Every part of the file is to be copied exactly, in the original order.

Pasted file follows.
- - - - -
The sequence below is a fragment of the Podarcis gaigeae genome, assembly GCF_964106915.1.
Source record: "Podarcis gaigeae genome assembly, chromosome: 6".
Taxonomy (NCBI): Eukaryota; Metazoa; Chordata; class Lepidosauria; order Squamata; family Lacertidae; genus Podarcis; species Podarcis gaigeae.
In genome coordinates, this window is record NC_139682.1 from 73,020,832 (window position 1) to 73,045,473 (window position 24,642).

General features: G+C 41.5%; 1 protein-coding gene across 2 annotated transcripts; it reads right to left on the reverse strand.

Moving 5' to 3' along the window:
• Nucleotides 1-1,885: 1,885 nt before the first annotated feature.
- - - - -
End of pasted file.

The sequence below is a fragment of the Podarcis gaigeae genome, assembly GCF_964106915.1.
Source record: "Podarcis gaigeae genome assembly, chromosome: 6".
Taxonomy (NCBI): Eukaryota; Metazoa; Chordata; class Lepidosauria; order Squamata; family Lacertidae; genus Podarcis; species Podarcis gaigeae.
In genome coordinates, this window is record NC_139682.1 from 73,020,832 (window position 1) to 73,045,473 (window position 24,642).

General features: G+C 41.5%; 1 protein-coding gene across 2 annotated transcripts; it reads right to left on the reverse strand.

Moving 5' to 3' along the window:
• Nucleotides 1-1,885: 1,885 nt before the first annotated feature.